Flickr | Ernesto Huang

Experts Say Kids Should Sit In Rear-Facing Car Seats For ‘As Long As Possible’

When it comes to our children, we would do anything and everything in our power to keep them safe from harm. But sometimes, this can be somewhat out of our control, like when we're traveling in a car. We can do our best to keep our own car and its occupants safe, but we can't do anything to control the other drivers on the road.

The best we can do is make sure we've taken every precaution necessary to keep our kids as safe as possible while riding in the car.

Using proper car seats for children can mean the difference between life or death in the case of an accident.

Unsplash | Sharon McCutcheon

According to Safe Ride 4 Kids, 723 American children aged 12 and under died as occupants in a motor vehicle crash in 2016 alone.

Of those, 35 percent were not properly restrained inside the car, either in a car seat or with a seat belt.

While using car seats can make a tremendous difference in safety, parents must know how to use the car seat properly.

Unsplash | Brittany Simuangco

This includes understanding which car seats to buy as per your child's age and weight, as well as keeping your child restrained in a specific type of car seat until they're at an acceptable size/age to sit either without one or in a different one.

Previously, the rule was that infants must use rear-facing car seats until the age of 2, but now recommendations have changed.

Unsplash | Jelleke Vanooteghem

According to Cafe Mom new guidelines from the American Academy of Pediatrics (AAP) recommend that parents keep children in rear-facing seats for "as long as possible."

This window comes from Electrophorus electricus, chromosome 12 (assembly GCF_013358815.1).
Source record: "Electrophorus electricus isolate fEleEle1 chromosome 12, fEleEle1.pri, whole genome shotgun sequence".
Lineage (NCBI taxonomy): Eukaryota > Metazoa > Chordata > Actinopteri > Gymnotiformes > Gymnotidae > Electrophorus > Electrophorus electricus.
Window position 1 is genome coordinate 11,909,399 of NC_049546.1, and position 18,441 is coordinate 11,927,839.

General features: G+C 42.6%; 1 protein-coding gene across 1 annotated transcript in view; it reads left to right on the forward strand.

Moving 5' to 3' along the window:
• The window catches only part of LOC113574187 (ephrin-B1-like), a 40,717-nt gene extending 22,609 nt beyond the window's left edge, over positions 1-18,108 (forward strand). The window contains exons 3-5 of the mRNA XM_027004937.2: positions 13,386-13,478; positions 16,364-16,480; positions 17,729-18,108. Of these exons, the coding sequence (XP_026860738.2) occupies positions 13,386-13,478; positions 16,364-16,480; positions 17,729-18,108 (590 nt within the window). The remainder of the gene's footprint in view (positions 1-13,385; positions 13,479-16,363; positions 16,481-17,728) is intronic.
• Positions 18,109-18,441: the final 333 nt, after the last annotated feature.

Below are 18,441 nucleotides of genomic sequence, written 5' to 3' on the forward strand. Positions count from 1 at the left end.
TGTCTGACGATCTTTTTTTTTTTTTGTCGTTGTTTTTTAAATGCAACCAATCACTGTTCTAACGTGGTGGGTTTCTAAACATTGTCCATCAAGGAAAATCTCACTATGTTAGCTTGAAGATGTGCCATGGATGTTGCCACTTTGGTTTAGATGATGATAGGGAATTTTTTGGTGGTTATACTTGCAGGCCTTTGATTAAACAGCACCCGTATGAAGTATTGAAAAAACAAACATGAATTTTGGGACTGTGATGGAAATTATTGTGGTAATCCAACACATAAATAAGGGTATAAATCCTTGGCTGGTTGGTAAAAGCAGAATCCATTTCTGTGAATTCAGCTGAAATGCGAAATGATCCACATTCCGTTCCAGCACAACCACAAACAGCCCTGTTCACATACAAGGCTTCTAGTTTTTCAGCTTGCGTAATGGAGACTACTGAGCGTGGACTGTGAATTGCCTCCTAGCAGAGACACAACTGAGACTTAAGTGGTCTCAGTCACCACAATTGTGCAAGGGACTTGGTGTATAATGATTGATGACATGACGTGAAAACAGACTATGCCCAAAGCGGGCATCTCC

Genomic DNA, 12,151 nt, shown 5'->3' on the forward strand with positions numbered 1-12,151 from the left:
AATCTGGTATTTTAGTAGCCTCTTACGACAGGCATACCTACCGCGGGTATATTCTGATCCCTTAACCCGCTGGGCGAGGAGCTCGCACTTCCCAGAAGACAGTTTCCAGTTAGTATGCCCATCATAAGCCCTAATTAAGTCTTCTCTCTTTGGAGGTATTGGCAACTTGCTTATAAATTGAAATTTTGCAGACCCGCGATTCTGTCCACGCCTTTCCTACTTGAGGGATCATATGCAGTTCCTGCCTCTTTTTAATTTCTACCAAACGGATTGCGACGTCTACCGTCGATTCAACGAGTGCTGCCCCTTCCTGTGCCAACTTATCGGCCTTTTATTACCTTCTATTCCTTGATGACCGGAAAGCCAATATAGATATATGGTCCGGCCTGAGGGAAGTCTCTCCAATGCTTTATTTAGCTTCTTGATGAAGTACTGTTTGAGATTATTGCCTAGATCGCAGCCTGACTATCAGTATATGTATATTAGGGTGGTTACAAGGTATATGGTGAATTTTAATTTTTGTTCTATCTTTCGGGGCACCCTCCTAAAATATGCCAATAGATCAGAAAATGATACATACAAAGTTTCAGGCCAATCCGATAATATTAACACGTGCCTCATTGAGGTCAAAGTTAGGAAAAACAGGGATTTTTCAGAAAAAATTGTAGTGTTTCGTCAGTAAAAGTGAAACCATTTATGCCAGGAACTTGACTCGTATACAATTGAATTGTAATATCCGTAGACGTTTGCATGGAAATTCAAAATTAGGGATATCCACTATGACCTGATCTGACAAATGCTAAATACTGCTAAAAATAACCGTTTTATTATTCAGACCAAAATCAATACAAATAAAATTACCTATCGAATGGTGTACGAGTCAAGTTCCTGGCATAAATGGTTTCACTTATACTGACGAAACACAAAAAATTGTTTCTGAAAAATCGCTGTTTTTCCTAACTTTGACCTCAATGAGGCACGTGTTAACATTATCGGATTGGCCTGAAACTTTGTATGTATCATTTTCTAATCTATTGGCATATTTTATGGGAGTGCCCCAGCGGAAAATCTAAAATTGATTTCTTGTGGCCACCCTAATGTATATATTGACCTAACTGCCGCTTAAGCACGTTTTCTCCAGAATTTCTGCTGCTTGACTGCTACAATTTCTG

Rather than determining car seat use by a child's age, the AAP recommend going by height/weight restrictions instead.

Flickr | HomeStreet Bank

This would mean abiding by an individual car seat's specific max height and weight restrictions, as opposed to simply stopping car seat use altogether after a child turns 2 years old.

In a rear-facing car seat, children are as best protected against car crash injuries as possible.

The child's head, neck, and spine are protected by the hard shell of the car seat, which would absorb a significant amount of the impact, if the vehicle were to crash.

In forward-facing seats, kid's bodies are restrained by harness straps but their heads are left vulnerable. In the event of a crash, this could lead to spine and head injuries.

Most rear-facing seats can fit children weighing up to about 40 pounds.

Unsplash | Ben Wicks

Dr. Benjamin Hoffman, the lead author of the policy statement and chairman of the AAP Council on Injury, Violence, and Poison Prevention, told Cafe Mom that it's important parents think about safety before graduating their children up to forward-facing seats.

"The orientation of most parents toward milestones for their kids is that the next stage is positive," he said. "Where one of the things that we know with child=passenger safety, is that parents should actually think of it as the opposite."

"You lose protection as you go from rear-facing to forward-facing, forward-facing to booster, and booster to seat belt."

Unsplash | Jenn Evelyn-Ann

After your child reaches the right weight for front-facing car seats, experts recommend waiting until they exceed the height and weight limits, usually 65 pounds, before moving on to the next seating stage - booster seats.

The AAP says using car safety seats reduce the risk of serious injury by 70 percent.

Unsplash | Thiago Cerqueira

Keeping this in mind, it certainly sounds worthwhile to abide by the AAP's guidelines. These rules aren't to inconvenience anyone, but to make sure children are as safe as possible while inside vehicles, and that's something we can all agree is of the upmost importance.

h/t: Cafe Mom

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